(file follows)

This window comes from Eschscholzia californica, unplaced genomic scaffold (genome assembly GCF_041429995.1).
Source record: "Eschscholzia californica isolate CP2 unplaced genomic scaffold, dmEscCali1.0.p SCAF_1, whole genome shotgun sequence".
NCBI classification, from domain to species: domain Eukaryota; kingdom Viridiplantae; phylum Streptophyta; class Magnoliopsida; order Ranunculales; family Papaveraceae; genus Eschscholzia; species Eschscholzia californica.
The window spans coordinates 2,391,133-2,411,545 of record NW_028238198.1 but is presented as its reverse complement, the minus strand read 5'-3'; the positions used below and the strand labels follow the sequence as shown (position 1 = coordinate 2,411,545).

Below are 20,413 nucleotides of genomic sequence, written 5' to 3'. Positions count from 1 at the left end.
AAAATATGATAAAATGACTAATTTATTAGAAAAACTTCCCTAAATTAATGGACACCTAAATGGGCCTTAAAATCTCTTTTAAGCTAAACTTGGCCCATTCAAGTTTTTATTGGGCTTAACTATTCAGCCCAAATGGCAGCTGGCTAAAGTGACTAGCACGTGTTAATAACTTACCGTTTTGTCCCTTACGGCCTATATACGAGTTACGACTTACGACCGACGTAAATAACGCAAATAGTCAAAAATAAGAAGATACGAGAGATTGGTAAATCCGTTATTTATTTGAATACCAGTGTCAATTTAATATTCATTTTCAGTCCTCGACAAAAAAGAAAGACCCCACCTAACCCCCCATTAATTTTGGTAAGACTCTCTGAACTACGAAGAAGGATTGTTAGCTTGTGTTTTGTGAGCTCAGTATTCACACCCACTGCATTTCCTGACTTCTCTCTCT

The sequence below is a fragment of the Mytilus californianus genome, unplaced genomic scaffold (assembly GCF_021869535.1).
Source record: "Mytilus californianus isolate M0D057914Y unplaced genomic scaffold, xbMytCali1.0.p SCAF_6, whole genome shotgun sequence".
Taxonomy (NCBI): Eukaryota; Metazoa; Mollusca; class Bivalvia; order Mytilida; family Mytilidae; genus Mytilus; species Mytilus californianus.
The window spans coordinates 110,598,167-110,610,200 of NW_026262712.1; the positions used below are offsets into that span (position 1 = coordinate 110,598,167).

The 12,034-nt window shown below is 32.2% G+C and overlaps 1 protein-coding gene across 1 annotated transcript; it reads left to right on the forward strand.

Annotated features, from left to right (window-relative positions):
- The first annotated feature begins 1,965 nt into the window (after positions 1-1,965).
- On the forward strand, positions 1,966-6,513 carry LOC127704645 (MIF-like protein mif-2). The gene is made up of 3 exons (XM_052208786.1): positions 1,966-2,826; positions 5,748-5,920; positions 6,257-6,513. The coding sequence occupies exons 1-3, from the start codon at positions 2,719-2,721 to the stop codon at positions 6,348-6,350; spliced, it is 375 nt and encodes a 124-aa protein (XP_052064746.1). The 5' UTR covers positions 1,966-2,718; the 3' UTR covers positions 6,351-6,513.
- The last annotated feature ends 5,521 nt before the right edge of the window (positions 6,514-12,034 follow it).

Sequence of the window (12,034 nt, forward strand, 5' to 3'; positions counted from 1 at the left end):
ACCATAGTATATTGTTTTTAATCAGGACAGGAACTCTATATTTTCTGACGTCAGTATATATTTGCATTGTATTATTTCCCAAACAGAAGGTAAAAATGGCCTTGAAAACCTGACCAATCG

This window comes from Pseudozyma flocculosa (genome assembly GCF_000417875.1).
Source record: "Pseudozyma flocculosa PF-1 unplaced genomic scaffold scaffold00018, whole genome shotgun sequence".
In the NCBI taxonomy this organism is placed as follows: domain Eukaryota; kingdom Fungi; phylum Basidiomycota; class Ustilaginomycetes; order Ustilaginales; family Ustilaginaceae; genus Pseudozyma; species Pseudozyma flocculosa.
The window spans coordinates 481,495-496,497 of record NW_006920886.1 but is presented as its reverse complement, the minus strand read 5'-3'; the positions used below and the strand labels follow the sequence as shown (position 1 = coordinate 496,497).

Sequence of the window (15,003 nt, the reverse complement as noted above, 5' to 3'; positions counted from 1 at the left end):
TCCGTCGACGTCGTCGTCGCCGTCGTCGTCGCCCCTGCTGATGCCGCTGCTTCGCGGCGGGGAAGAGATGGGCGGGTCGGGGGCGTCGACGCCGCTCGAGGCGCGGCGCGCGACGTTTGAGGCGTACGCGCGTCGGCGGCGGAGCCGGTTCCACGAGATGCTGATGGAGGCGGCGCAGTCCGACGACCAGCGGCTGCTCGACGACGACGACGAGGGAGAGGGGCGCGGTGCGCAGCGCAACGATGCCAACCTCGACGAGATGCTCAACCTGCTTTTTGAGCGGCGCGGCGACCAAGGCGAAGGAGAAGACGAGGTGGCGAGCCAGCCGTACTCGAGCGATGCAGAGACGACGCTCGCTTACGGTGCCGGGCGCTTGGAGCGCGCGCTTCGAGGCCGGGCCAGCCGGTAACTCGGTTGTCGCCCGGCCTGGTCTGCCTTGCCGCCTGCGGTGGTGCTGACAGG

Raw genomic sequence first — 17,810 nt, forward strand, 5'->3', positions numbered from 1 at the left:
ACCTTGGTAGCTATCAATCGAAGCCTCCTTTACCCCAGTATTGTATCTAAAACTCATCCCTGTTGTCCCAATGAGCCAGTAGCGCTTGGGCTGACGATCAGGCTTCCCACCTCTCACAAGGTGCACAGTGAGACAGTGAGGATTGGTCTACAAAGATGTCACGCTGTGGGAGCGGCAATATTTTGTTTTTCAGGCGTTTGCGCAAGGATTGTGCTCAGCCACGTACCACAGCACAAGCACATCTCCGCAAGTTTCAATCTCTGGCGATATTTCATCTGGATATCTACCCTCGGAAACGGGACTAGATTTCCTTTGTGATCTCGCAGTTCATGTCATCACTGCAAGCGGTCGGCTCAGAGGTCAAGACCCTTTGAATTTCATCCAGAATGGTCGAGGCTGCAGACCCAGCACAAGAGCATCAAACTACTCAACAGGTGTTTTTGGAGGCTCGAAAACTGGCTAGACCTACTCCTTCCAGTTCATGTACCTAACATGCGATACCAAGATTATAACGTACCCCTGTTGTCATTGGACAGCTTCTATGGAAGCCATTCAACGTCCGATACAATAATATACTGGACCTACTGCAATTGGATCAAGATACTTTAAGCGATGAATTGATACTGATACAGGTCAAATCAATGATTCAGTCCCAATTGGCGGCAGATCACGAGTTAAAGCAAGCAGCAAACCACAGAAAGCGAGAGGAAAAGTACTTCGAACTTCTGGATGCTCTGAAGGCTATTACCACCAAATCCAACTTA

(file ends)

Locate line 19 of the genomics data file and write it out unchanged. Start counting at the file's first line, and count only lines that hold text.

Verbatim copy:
Source record: "Pseudozyma flocculosa PF-1 unplaced genomic scaffold scaffold00018, whole genome shotgun sequence".